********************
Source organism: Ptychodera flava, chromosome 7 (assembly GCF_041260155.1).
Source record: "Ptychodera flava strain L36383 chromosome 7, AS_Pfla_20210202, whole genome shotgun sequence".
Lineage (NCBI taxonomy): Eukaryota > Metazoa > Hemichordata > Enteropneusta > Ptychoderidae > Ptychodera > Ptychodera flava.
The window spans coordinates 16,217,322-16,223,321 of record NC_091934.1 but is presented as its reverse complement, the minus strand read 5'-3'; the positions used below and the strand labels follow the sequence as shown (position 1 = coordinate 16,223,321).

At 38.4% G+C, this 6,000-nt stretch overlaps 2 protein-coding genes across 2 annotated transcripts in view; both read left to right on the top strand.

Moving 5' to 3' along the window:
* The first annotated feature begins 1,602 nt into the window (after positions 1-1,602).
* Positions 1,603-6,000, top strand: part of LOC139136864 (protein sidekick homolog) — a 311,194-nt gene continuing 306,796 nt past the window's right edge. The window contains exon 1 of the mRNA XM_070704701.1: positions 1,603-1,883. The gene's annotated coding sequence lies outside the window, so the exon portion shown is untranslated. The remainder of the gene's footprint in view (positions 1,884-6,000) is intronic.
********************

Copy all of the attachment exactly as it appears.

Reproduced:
Source organism: Ptychodera flava, chromosome 7 (assembly GCF_041260155.1).
Source record: "Ptychodera flava strain L36383 chromosome 7, AS_Pfla_20210202, whole genome shotgun sequence".
Lineage (NCBI taxonomy): Eukaryota > Metazoa > Hemichordata > Enteropneusta > Ptychoderidae > Ptychodera > Ptychodera flava.
The window spans coordinates 16,217,322-16,223,321 of record NC_091934.1 but is presented as its reverse complement, the minus strand read 5'-3'; the positions used below and the strand labels follow the sequence as shown (position 1 = coordinate 16,223,321).

At 38.4% G+C, this 6,000-nt stretch overlaps 2 protein-coding genes across 2 annotated transcripts in view; both read left to right on the top strand.

Moving 5' to 3' along the window:
* The first annotated feature begins 1,602 nt into the window (after positions 1-1,602).
* Positions 1,603-6,000, top strand: part of LOC139136864 (protein sidekick homolog) — a 311,194-nt gene continuing 306,796 nt past the window's right edge. The window contains exon 1 of the mRNA XM_070704701.1: positions 1,603-1,883. The gene's annotated coding sequence lies outside the window, so the exon portion shown is untranslated. The remainder of the gene's footprint in view (positions 1,884-6,000) is intronic.